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2024: Polarization, Democracy and Elections

The year 2024 will be a defining year for democracy in the region. Six countries in the Americas will hold presidential elections, while three will hold municipal elections that could define the future of the ideological map. El Salvador, Panama, Dominican Republic, Peru, Mexico and Uruguay will choose a new president and will be responsible for shaping the political trend in Latin America.

To begin with, this January 14, Bernardo Arévalo took office as Guatemala’s new president. During 2023, the country witnessed the erosion of its democracy and the attempt to prevent Arévalo from assuming the presidency.

On February 4, Nayib Bukele will seek reelection. It is, however, a formality, since 2019 he has dedicated himself to align the powers of the republic with his government, confident in the high popularity ratings he maintains. Nevertheless, the elimination of party financing, the reduction of the National Assembly and the iron fist policy mean that El Salvador may transit in the future towards an autocracy. On the same day, Costa Rica will hold municipal elections, which will be decisive not only for the administration of Rodrigo Chaves but also for the ideological center of the region.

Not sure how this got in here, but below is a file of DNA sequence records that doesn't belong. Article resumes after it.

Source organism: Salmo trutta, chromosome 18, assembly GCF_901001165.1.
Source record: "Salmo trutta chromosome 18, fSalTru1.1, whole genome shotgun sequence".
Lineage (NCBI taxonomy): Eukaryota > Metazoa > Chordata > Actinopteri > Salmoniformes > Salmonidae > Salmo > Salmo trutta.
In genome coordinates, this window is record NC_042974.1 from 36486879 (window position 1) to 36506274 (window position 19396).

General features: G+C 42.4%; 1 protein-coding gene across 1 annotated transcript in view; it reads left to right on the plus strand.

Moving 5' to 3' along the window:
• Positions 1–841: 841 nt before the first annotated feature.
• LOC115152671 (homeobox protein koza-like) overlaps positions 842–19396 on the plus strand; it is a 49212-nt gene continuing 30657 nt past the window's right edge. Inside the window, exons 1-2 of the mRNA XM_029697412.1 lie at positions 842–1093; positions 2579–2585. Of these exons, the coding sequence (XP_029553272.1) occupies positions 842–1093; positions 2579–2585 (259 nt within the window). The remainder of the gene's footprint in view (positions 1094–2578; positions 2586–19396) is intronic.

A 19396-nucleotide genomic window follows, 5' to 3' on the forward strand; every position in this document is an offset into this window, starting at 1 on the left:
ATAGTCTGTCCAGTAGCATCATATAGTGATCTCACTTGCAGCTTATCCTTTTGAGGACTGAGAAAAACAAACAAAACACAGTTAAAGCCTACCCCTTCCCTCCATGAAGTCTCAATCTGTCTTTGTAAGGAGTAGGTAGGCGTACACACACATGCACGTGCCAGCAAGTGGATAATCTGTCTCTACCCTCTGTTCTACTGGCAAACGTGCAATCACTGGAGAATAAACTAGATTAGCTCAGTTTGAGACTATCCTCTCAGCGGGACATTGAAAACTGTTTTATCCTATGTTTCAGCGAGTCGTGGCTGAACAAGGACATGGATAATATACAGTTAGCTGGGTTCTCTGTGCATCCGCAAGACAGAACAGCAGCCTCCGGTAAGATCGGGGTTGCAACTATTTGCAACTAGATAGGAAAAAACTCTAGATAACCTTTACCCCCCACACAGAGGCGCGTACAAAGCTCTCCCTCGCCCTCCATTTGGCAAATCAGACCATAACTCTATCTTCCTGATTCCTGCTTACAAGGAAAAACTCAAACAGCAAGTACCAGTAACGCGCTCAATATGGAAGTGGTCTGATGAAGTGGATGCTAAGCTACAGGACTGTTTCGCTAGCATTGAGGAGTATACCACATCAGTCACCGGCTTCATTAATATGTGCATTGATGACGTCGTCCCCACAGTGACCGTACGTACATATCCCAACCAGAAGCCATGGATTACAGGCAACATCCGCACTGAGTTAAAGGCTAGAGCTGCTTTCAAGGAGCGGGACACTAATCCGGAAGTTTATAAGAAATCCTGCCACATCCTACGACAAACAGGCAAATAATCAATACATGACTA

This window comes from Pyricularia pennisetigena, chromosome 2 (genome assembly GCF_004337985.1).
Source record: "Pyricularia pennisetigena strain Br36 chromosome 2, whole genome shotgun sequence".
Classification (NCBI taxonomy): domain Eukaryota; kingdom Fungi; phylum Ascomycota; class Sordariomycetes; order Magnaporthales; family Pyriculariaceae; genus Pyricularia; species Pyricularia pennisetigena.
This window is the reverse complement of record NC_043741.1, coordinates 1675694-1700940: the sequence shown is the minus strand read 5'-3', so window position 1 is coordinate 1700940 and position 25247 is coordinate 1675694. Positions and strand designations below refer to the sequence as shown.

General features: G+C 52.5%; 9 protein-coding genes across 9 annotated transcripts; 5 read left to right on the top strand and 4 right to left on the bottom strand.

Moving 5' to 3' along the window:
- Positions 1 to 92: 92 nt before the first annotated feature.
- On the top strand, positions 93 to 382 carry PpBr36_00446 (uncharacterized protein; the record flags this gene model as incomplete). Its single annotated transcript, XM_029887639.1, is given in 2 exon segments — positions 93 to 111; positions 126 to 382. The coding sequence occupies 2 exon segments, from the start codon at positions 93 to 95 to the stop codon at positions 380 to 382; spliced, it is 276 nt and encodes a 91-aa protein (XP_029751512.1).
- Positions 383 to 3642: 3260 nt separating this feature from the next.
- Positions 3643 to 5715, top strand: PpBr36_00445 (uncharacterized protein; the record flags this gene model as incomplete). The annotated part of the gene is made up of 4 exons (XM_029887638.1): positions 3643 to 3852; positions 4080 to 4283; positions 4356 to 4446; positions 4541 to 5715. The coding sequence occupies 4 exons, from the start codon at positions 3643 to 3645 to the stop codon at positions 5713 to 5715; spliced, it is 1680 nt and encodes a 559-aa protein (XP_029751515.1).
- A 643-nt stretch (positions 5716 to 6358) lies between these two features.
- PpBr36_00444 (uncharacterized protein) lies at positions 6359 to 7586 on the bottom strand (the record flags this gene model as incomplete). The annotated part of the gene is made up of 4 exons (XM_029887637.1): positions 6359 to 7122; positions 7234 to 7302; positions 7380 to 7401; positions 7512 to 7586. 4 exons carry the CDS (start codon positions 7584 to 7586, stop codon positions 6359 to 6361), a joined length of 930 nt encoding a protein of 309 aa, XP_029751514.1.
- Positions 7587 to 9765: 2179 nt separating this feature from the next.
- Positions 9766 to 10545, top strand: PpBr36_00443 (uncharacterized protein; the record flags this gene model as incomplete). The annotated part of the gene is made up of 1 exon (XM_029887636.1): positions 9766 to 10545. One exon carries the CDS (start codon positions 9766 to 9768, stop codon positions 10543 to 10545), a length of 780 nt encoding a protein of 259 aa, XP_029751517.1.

The political center has been replaced by the right and the left.

Since 2015 we have witnessed how the political center is substituted by the right or the left and its radical slopes. The municipal elections will be an x-ray of the current centrist government and, depending on the results, some prospects could be made. Also in the subcontinent, Panama will go to the polls on May 5 to renew the presidency, the congress, and some other positions.